Another surprise for me was the Touré-Raichel Collective. I had bought the ticket on a whim when buying tickets for the season from World Music/CRASHarts, a local promoter of world music and dance. The concert was really magical – the sound quality at the Somerville Theatre was perfect, and the band had an amazing groove that seemed completely effortless. After the concert, I immediately bought the album (which you can listen to here) and looked up some more information about the band. Apparently it all came about after a chance meeting in an airport!
The first classical concert highlight of the year was a free performance at the library in Concord, Massachusetts. It was a duet of Mark Feldman (violin) and Sylvie Courvoisier (piano). I spent something like four hours on public transportation and two hours killing time in Concord due to the infrequent train schedule, but it was worth it! It was a beautiful, intimate setting, and the music was stunning. They performed some original compositions as well as the entire Malphas album, which happens to be a favorite of mine. (Click here for a sample from Malphas.)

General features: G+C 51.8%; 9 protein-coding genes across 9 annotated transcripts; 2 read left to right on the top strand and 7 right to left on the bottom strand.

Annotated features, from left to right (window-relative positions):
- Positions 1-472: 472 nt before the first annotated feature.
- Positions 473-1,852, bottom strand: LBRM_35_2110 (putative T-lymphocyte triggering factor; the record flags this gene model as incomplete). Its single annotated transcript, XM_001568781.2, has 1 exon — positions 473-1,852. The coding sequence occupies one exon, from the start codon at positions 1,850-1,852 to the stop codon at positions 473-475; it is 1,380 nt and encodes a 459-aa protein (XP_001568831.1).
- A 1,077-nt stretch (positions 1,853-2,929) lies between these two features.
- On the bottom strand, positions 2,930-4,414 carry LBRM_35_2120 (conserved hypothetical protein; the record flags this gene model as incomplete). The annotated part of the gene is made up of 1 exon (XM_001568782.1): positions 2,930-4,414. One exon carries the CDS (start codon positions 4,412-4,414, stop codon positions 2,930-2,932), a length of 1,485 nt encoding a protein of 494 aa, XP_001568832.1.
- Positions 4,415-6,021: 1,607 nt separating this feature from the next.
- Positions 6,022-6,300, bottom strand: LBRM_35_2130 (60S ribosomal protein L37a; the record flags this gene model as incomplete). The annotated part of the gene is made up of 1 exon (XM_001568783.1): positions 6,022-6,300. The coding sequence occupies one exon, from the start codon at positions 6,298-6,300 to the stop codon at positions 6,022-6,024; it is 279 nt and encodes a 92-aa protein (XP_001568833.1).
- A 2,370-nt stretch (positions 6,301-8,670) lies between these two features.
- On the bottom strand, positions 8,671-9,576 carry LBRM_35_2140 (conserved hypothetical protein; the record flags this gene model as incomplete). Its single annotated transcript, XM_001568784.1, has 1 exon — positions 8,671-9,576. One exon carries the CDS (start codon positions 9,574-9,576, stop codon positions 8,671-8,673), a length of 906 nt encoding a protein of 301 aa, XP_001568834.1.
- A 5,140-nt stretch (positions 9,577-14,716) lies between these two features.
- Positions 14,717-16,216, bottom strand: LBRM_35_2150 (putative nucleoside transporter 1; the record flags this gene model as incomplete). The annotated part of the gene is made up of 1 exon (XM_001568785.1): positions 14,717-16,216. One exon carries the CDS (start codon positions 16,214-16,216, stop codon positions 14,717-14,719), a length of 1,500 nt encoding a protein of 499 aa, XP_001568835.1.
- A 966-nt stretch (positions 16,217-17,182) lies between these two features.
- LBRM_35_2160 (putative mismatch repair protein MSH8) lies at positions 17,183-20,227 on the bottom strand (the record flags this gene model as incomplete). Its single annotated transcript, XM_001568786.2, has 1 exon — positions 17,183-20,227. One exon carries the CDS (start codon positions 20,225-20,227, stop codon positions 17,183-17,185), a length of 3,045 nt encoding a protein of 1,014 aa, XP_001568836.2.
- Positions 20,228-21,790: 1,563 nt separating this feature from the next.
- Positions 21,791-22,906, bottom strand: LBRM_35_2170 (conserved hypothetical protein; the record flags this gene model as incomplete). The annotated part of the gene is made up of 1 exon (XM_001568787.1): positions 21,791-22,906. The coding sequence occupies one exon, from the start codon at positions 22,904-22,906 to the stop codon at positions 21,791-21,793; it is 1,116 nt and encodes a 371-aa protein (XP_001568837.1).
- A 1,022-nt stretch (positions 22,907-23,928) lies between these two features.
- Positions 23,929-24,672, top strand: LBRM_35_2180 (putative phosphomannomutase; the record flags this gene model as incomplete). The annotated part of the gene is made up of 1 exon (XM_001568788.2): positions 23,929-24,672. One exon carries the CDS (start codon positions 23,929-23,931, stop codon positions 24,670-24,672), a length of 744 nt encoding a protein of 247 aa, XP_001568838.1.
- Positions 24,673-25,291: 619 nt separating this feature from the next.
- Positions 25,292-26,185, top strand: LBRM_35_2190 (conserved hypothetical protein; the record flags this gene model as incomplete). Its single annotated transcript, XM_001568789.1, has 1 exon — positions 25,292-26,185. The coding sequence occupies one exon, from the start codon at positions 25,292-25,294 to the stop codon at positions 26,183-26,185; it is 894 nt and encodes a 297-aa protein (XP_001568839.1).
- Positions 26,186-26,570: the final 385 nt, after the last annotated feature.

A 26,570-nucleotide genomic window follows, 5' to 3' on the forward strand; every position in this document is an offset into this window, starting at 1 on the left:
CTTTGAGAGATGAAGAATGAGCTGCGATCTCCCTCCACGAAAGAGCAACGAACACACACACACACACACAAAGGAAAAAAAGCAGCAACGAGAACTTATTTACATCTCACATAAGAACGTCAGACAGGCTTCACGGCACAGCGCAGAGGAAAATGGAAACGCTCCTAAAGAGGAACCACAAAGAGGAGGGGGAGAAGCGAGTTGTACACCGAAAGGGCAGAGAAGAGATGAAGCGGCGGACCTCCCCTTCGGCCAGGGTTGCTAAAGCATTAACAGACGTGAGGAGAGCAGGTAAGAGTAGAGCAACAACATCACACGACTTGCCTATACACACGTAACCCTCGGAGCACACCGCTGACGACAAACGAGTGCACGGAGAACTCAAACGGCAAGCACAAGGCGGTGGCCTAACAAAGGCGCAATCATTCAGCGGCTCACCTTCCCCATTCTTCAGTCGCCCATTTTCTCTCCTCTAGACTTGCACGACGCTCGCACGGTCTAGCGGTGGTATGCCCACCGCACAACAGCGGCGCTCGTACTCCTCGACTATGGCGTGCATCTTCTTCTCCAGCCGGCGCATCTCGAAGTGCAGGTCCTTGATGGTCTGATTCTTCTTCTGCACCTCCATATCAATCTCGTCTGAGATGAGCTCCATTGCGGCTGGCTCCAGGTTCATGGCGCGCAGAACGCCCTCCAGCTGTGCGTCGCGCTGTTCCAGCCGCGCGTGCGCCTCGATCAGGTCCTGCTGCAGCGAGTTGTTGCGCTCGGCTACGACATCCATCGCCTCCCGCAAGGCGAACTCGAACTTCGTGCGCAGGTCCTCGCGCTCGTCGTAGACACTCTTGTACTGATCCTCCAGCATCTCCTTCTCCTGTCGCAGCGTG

The weekend spanning the end of June and the beginning of July was what I’d consider to be the pivotal moment of the year for concerts. The Marc Ribot Trio was playing a week at the Village Vanguard, and Jon Madof’s Zion80 were starting their residency at the Stone. On Saturday and Sunday I went to four of the Ribot sets at the Vanguard, which were a very special experience. Partly because it’s THE VANGUARD, and partly because the music was so intense, and partly because – for some reason – every time I go to a Marc Ribot Trio show I end up meeting some great new Ribot-fanatic friends. On Monday I went to the Stone to see Zion80, and decided that they were my favorite new band discovery for quite some time. Madof has come up with some kind of bizarre amalgamation of Afrobeat, Jewish music, and big-band jazz, and somehow makes that crazy concept work unbelievably well. He’s had some incredible musicians playing in the band, and their live sets (I’ve seen them four times now) are tons of fun every time. Do not pass up a chance to see this band play, seriously.